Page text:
Once you’re done, sit back and relax. 

5. Tune into what is bothering you

The physical symptoms of panic and anxiety, such as trembling, chest pain, and rapid heartbeat, are usually more apparent than understanding just what is making you anxious. However, in order to get to the root of your anxiety, you need to figure out what’s bothering you. To get to the bottom of your anxiety, put some time aside to exploring your thoughts and feelings.  Different situations, especially trauma or abuse can contribute to feelings of anxiety.

Writing in a journal can be a great way to get in touch with your sources of anxiety.  Write down all of the things that are bothering you. 

6. Refocus on something you CAN control

Many times anxiety stems from fearing things that haven’t even happened and may never occur. For example, even though everything is okay, you may still worry about potential issues, such as losing your job, becoming ill, or the safety of your loved ones.

Life can be unpredictable and no matter how hard you try, you can’t always control what happens. However, you can decide how you are going to deal with the unknown. You can turn your anxiety into a source of strength by letting go of fear and focusing on gratitude.

Replace your fears by changing your attitude about them. For example, stop fearing to lose your job and instead focus on how grateful you are to have a job. Come to work determined to do your best. Instead of fearing your loved one’s safety, spend time with them, or express your appreciation of them. With a little practice, you can learn to dump your anxiety and pick up a more positive outlook.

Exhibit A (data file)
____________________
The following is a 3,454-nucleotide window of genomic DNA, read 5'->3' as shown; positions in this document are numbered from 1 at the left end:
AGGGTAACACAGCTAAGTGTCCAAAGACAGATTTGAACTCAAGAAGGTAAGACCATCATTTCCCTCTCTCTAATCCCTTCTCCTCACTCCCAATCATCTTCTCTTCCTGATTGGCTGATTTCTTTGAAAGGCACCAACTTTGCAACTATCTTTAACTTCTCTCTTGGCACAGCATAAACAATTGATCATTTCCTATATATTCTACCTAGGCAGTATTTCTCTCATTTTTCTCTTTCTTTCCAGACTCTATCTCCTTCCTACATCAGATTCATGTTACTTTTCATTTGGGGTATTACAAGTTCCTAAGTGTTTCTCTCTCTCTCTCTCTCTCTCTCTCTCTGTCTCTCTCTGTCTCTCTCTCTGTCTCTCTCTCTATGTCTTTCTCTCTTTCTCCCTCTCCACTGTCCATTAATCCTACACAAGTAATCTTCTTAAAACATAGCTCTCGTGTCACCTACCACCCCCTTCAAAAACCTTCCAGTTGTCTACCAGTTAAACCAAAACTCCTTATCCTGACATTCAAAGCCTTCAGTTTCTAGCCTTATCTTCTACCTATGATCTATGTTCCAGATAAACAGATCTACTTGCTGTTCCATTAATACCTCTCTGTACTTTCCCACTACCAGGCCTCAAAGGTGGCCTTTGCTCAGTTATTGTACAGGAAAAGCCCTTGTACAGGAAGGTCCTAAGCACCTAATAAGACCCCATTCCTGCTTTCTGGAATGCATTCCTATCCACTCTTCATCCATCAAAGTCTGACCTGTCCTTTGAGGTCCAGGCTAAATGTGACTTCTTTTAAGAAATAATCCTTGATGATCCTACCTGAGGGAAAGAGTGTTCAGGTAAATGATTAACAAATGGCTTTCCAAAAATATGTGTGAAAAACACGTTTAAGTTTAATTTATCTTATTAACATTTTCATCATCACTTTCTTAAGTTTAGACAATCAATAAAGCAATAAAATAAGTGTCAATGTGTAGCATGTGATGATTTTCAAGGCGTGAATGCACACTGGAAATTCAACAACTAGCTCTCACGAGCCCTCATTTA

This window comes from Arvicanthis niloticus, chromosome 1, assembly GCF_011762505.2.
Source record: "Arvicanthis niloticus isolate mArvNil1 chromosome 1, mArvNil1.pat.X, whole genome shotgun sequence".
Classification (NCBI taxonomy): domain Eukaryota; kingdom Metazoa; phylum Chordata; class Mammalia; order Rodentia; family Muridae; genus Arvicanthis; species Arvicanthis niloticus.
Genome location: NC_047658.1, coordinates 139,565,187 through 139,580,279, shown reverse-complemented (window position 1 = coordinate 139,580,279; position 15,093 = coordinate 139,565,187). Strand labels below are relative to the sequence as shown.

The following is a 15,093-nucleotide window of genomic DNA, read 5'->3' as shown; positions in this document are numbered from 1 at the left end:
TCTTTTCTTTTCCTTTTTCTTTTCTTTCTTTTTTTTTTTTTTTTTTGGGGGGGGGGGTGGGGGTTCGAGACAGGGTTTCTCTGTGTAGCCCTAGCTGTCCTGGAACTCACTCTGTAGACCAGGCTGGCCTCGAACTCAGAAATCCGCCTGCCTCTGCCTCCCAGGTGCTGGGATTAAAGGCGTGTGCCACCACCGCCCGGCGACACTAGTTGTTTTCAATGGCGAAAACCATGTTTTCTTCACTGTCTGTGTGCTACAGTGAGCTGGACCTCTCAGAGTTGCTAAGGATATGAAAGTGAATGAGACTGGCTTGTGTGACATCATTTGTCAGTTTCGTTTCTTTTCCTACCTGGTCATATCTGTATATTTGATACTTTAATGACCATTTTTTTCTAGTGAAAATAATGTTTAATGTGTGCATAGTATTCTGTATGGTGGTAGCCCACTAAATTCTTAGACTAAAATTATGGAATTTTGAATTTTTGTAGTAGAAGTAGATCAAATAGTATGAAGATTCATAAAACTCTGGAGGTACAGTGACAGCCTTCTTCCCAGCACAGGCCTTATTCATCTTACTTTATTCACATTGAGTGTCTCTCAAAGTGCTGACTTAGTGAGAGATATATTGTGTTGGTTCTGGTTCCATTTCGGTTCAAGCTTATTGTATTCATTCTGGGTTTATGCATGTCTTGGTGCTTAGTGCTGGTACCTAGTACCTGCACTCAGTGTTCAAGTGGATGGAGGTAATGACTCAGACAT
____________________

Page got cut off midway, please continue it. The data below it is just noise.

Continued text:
7. Reach out

Too often, when anxiety hits, we retreat into our darkness, into the shadows and hide.  We pull away, alienate ourselves and struggle in silence. 

This is the opposite of what should happen.

When anxious thoughts take over, reach out.  A simple text call or embrace can change how we see everything.

Bonus tip: Alternative medicine offers many products shown to correlate with a reduction in anxiety.  Studies have shown that curcumin has an antidepressant-like effect and can improve mental health.  Several studies also indicate the beneficial effects of CBD oil (without THC) on anxiety.  Taken daily, this can quickly increase feelings of calmness while not affecting cognitive function.  Please note that THC is NOT effective in treating anxiety and can worsen both anxious and depressive symptoms.

If you have any other grounding techniques that work for you, please share them in the comments below. 

XO


Katrina Murphy
Katrina Murphy

Katrina Murphy is a Professional Intuitive Mindset and Confidence Coach in Ontario, Canada, serving clients across Canada and internationally. Katrina helps professionals to change the relationship that they have with themselves so they can reconnect both in their relationships and at work. She’s been featured in various publications and is the creator of the Power-Passion-Purpose Framework.